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What are mechanical reasoning tests and when are they used?
Mechanical reasoning tests are generally used during the selection or recruitment process for jobs related to engineering, the emergency services and the army, amongst many others. They are typically used to assess how well an individual can apply reasoning in a practical environment.
Candidates will often be required to answer questions based on a variety of topics, such as: Electrical circuits, Pulleys, Levers, Springs, Tools, Gears and Maps. It is important that you have a good knowledge of each of these areas, and the basic principles within them; although it is highly unlikely that candidates would have reached this stage of recruitment without any knowledge or experience of these.
Candidates typically receive an image depicting a mechanical scenario or problem, likely to include kinetic/potential energy, friction and forces etc., for which a related question will be asked. In some questions, candidates may also need to identify the most appropriate tool to use in order to complete a specific job. Mechanical reasoning tests are also likely to be specific to the sector applied for; meaning that applications for a role with the police will often include questions that refer to problems or scenarios that the police are likely to encounter.
Well known mechanical reasoning tests include:
Bennett Test of Mechanical Comprehension: This test is generally used for engineering and mechanical occupations, and measures the ability to comprehend how physical force affects mechanics.
Wiesen Test of Mechanical Aptitude: This is likely to be used in candidate selection for occupations that require the ability to operate and service tools and machinery; and measures this ability within its assessment.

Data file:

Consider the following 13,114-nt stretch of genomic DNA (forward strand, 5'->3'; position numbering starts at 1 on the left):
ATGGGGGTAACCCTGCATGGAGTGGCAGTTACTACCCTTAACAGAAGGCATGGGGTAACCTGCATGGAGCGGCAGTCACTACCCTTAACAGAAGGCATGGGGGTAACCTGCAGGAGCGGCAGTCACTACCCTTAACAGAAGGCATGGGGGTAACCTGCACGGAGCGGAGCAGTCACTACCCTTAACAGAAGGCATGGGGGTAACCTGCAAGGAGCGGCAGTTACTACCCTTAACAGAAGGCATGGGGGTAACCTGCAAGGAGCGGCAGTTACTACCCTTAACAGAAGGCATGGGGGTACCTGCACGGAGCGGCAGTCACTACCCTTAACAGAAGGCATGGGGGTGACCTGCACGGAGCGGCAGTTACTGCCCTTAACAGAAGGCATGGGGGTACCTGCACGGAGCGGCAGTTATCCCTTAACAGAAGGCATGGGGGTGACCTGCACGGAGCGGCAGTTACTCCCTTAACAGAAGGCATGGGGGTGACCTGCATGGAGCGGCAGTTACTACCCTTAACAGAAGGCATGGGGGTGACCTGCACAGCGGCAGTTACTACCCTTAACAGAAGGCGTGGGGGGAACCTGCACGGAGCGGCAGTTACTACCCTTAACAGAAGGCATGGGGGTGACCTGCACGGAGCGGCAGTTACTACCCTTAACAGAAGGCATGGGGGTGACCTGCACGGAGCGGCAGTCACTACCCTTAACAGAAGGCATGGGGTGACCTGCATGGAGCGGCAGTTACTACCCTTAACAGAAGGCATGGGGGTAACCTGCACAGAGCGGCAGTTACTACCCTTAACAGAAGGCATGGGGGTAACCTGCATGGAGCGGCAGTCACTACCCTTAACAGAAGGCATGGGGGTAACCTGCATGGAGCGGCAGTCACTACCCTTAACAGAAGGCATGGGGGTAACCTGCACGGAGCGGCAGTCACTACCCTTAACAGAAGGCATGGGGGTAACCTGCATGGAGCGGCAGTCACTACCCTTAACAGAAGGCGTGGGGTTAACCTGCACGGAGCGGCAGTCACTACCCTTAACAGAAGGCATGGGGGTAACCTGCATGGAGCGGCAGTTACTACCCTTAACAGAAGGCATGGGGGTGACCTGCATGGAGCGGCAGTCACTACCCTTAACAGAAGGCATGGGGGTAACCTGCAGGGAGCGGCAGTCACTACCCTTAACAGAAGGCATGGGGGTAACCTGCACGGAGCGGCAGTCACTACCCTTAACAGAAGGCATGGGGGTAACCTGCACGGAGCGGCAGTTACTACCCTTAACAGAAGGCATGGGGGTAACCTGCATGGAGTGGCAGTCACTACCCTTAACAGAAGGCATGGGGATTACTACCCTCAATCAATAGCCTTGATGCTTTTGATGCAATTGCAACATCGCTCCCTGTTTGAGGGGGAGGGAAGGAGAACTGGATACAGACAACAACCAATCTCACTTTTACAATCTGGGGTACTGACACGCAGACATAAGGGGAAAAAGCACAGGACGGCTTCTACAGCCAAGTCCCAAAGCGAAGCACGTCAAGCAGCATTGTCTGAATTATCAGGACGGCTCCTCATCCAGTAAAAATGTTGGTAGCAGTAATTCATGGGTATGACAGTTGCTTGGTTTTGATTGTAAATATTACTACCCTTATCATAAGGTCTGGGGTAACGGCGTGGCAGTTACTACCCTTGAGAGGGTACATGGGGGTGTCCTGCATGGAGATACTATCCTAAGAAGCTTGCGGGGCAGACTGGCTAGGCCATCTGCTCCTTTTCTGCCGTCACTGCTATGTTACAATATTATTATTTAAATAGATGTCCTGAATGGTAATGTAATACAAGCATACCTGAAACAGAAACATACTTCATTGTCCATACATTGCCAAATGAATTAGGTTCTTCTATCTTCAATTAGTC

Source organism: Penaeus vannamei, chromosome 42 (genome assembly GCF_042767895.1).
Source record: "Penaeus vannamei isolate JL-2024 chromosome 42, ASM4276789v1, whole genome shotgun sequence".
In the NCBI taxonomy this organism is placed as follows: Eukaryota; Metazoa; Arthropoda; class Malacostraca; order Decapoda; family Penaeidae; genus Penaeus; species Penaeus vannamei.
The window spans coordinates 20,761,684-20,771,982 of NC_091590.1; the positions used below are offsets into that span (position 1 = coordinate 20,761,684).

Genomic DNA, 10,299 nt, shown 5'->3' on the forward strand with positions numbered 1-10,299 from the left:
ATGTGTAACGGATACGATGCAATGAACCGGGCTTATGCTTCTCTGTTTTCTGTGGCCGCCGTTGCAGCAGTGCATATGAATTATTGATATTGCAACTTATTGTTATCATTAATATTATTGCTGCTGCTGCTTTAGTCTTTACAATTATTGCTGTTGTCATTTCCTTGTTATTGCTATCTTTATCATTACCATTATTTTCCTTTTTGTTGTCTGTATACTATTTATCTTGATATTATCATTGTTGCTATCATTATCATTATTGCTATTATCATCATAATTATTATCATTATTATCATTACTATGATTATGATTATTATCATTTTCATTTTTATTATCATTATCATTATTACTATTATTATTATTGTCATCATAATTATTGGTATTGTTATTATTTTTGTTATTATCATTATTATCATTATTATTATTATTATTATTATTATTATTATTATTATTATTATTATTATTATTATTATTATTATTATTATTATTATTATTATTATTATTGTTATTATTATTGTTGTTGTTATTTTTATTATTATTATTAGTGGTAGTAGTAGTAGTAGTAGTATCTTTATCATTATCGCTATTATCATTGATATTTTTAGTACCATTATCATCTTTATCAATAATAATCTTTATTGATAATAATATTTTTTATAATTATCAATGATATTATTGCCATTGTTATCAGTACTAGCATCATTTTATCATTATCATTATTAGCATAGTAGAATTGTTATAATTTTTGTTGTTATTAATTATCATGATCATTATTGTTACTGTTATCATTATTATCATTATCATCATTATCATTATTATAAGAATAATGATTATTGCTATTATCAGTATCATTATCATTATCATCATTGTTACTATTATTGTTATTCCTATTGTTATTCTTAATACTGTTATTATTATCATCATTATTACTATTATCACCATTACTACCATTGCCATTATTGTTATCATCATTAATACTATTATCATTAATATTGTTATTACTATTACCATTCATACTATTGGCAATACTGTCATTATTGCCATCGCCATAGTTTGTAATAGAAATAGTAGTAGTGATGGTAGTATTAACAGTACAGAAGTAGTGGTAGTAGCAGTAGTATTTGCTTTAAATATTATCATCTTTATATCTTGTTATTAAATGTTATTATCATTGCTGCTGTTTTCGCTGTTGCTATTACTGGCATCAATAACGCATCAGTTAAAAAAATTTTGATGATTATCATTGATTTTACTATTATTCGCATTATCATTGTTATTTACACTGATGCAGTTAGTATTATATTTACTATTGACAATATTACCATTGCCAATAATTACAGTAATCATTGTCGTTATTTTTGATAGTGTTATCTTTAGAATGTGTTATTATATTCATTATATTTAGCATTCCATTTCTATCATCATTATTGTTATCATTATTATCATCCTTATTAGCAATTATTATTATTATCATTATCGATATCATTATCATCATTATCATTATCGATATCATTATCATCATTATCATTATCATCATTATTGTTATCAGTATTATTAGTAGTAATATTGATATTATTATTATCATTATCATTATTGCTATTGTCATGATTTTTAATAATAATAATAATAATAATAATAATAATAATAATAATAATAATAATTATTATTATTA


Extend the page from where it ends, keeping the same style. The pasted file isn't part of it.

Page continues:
Barron's Test of Mechanical Aptitude: Typically used in selection procedures for the military, this test assesses candidates based on subjects related to the abilities a person would need to succeed in this occupation.
Stenquist Test of Mechanical Aptitude: This test does not require experience in a particular area; it is based around questions in which the candidate has to pick one of four pictures that best fits with a picture they are previously shown.
Approaching mechanical reasoning tests
Mechanical reasoning tests are considered to be a great predictor of how employees will later perform at work. As with all tests, practising will help you to become more adept at answering these types of questions, and help you to become quicker and more accurate in your responses.
The tests are timed, so being able to quickly answer the question is beneficial, although these types of tests generally have a 1-5% full completion rate, so getting to the end of the assessment is not as important as the amount of correct answers you provide.
For roles that require mechanical reasoning tests, the candidate would be likely to have knowledge of the principles and formulas required to answer the questions, so there is no need to worry about receiving mechanical reasoning questions if you are entering into an unrelated sector, such as accountancy.